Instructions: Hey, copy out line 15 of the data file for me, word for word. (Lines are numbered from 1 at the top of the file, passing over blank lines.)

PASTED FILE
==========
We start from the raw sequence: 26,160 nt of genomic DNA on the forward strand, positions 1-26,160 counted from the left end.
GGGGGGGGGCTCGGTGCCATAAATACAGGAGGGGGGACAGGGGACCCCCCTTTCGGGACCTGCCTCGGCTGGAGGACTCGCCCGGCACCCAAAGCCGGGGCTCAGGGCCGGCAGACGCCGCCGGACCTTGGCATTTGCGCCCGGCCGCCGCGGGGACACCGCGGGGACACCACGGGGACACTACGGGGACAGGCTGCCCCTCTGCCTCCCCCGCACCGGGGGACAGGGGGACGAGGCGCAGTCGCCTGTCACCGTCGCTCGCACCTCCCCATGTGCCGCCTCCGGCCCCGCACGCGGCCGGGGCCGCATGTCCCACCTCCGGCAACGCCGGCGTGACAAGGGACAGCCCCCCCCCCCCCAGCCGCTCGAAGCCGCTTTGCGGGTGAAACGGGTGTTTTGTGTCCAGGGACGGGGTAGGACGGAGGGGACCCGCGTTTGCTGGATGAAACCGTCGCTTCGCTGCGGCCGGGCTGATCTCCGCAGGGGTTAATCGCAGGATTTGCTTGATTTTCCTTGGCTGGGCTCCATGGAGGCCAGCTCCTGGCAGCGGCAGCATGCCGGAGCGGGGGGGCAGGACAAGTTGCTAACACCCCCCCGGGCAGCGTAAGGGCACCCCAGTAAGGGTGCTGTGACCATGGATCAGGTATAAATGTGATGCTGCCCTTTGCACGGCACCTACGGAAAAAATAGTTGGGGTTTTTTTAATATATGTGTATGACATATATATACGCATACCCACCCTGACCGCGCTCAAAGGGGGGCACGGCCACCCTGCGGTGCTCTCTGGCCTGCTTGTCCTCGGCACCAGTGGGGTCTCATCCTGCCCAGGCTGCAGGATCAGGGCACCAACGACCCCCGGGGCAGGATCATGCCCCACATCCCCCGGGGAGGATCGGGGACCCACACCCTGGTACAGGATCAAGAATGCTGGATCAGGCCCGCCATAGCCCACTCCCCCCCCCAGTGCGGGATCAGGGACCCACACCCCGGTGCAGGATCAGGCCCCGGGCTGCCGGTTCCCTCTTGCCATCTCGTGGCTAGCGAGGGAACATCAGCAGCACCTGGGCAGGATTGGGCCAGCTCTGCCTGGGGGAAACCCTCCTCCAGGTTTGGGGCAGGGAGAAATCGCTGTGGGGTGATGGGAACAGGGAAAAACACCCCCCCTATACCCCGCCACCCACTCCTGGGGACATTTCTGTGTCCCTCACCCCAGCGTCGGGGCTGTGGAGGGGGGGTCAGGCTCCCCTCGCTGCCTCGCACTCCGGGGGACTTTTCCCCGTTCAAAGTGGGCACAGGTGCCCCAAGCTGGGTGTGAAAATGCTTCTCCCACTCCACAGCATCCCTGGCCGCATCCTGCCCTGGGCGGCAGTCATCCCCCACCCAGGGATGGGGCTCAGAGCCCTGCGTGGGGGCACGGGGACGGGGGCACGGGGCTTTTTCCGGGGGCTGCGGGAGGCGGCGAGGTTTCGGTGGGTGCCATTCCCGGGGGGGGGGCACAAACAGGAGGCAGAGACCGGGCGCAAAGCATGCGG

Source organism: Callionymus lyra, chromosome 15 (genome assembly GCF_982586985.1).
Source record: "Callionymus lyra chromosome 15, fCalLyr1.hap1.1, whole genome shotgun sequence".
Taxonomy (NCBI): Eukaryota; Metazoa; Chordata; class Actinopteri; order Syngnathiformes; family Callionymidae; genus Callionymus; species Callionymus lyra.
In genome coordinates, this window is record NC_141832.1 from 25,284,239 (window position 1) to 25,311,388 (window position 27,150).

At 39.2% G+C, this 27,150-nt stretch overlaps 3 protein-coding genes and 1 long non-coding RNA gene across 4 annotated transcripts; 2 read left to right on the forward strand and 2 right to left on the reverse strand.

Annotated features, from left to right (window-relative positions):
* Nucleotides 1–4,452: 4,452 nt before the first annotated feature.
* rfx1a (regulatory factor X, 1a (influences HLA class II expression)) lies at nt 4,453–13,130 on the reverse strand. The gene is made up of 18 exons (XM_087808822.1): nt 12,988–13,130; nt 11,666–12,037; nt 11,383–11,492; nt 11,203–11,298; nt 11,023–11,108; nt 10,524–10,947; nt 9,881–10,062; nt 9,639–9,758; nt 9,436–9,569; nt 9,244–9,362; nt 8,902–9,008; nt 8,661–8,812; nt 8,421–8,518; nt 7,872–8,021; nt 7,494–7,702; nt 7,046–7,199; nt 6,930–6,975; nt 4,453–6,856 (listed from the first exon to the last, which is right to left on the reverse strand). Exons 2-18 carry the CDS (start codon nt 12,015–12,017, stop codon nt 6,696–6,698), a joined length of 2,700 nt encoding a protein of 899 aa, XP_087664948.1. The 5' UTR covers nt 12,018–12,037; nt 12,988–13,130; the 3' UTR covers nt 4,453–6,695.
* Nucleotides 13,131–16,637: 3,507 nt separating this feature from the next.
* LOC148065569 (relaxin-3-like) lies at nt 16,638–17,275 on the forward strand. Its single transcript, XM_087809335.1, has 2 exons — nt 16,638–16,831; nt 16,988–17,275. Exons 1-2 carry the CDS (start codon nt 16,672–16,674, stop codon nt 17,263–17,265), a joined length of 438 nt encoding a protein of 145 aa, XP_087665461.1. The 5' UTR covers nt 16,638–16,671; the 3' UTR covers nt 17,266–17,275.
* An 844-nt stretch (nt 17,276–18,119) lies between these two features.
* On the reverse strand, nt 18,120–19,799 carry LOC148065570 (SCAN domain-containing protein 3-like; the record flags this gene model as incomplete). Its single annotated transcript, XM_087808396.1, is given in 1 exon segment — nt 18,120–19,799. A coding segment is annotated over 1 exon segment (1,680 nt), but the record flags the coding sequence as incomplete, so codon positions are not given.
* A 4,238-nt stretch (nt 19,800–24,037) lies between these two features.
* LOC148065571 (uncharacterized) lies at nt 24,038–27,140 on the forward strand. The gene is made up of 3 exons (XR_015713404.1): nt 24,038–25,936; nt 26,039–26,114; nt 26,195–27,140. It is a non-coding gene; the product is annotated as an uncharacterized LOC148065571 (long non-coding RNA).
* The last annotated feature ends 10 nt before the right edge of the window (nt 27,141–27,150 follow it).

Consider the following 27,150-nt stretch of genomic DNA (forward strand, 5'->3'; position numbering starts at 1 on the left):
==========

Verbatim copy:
* A 4,238-nt stretch (nt 19,800–24,037) lies between these two features.